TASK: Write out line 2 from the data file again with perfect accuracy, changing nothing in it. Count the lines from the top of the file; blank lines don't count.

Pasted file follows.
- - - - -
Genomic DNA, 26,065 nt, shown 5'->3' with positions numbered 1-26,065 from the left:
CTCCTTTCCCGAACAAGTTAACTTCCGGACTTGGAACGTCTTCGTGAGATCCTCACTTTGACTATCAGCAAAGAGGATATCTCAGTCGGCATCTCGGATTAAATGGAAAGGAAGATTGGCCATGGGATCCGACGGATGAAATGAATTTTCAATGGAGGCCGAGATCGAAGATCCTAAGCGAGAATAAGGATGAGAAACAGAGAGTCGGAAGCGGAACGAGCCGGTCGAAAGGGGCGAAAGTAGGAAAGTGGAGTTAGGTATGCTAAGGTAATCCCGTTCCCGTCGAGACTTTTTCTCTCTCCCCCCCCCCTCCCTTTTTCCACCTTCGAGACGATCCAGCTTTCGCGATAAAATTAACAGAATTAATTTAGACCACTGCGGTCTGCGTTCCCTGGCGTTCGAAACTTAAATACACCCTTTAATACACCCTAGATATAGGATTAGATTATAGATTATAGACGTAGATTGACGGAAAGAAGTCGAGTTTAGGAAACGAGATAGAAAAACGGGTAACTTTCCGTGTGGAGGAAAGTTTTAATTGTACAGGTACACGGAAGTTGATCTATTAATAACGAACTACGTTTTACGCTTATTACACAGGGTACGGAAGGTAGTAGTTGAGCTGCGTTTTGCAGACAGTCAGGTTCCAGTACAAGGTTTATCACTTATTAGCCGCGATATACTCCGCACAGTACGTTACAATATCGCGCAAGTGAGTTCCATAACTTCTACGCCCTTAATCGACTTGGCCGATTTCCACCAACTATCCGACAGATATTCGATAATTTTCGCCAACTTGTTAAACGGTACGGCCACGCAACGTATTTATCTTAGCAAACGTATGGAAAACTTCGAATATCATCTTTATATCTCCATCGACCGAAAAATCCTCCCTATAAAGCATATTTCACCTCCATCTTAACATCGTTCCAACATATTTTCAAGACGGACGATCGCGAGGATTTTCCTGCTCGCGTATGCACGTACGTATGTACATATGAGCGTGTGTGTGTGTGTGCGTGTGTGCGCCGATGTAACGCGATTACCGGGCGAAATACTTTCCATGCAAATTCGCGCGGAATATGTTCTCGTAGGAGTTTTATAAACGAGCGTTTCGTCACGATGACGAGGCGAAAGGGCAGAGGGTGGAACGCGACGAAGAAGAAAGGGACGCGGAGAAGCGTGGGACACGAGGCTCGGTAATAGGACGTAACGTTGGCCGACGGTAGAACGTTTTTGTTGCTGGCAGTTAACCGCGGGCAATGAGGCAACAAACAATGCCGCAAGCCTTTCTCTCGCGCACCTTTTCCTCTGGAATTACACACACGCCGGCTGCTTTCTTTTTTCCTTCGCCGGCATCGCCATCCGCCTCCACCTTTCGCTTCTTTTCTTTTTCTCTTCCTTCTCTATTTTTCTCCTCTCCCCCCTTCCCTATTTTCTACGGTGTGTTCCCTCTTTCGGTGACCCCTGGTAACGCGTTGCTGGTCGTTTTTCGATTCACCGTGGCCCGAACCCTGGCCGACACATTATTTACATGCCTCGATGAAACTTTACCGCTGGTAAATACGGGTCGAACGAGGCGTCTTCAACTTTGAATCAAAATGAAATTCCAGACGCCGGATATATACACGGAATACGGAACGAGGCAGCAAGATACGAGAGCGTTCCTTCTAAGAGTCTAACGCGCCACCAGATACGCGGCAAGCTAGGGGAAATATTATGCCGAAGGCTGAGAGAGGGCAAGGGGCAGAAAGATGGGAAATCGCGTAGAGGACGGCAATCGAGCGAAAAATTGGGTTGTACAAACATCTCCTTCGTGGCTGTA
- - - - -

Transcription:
CTCCTTTCCCGAACAAGTTAACTTCCGGACTTGGAACGTCTTCGTGAGATCCTCACTTTGACTATCAGCAAAGAGGATATCTCAGTCGGCATCTCGGATTAAATGGAAAGGAAGATTGGCCATGGGATCCGACGGATGAAATGAATTTTCAATGGAGGCCGAGATCGAAGATCCTAAGCGAGAATAAGGATGAGAAACAGAGAGTCGGAAGCGGAACGAGCCGGTCGAAAGGGGCGAAAGTAGGAAAGTGGAGTTAGGTATGCTAAGGTAATCCCGTTCCCGTCGAGACTTTTTCTCTCTCCCCCCCCCCTCCCTTTTTCCACCTTCGAGACGATCCAGCTTTCGCGATAAAATTAACAGAATTAATTTAGACCACTGCGGTCTGCGTTCCCTGGCGTTCGAAACTTAAATACACCCTTTAATACACCCTAGATATAGGATTAGATTATAGATTATAGACGTAGATTGACGGAAAGAAGTCGAGTTTAGGAAACGAGATAGAAAAACGGGTAACTTTCCGTGTGGAGGAAAGTTTTAATTGTACAGGTACACGGAAGTTGATCTATTAATAACGAACTACGTTTTACGCTTATTACACAGGGTACGGAAGGTAGTAGTTGAGCTGCGTTTTGCAGACAGTCAGGTTCCAGTACAAGGTTTATCACTTATTAGCCGCGATATACTCCGCACAGTACGTTACAATATCGCGCAAGTGAGTTCCATAACTTCTACGCCCTTAATCGACTTGGCCGATTTCCACCAACTATCCGACAGATATTCGATAATTTTCGCCAACTTGTTAAACGGTACGGCCACGCAACGTATTTATCTTAGCAAACGTATGGAAAACTTCGAATATCATCTTTATATCTCCATCGACCGAAAAATCCTCCCTATAAAGCATATTTCACCTCCATCTTAACATCGTTCCAACATATTTTCAAGACGGACGATCGCGAGGATTTTCCTGCTCGCGTATGCACGTACGTATGTACATATGAGCGTGTGTGTGTGTGTGCGTGTGTGCGCCGATGTAACGCGATTACCGGGCGAAATACTTTCCATGCAAATTCGCGCGGAATATGTTCTCGTAGGAGTTTTATAAACGAGCGTTTCGTCACGATGACGAGGCGAAAGGGCAGAGGGTGGAACGCGACGAAGAAGAAAGGGACGCGGAGAAGCGTGGGACACGAGGCTCGGTAATAGGACGTAACGTTGGCCGACGGTAGAACGTTTTTGTTGCTGGCAGTTAACCGCGGGCAATGAGGCAACAAACAATGCCGCAAGCCTTTCTCTCGCGCACCTTTTCCTCTGGAATTACACACACGCCGGCTGCTTTCTTTTTTCCTTCGCCGGCATCGCCATCCGCCTCCACCTTTCGCTTCTTTTCTTTTTCTCTTCCTTCTCTATTTTTCTCCTCTCCCCCCTTCCCTATTTTCTACGGTGTGTTCCCTCTTTCGGTGACCCCTGGTAACGCGTTGCTGGTCGTTTTTCGATTCACCGTGGCCCGAACCCTGGCCGACACATTATTTACATGCCTCGATGAAACTTTACCGCTGGTAAATACGGGTCGAACGAGGCGTCTTCAACTTTGAATCAAAATGAAATTCCAGACGCCGGATATATACACGGAATACGGAACGAGGCAGCAAGATACGAGAGCGTTCCTTCTAAGAGTCTAACGCGCCACCAGATACGCGGCAAGCTAGGGGAAATATTATGCCGAAGGCTGAGAGAGGGCAAGGGGCAGAAAGATGGGAAATCGCGTAGAGGACGGCAATCGAGCGAAAAATTGGGTTGTACAAACATCTCCTTCGTGGCTGTA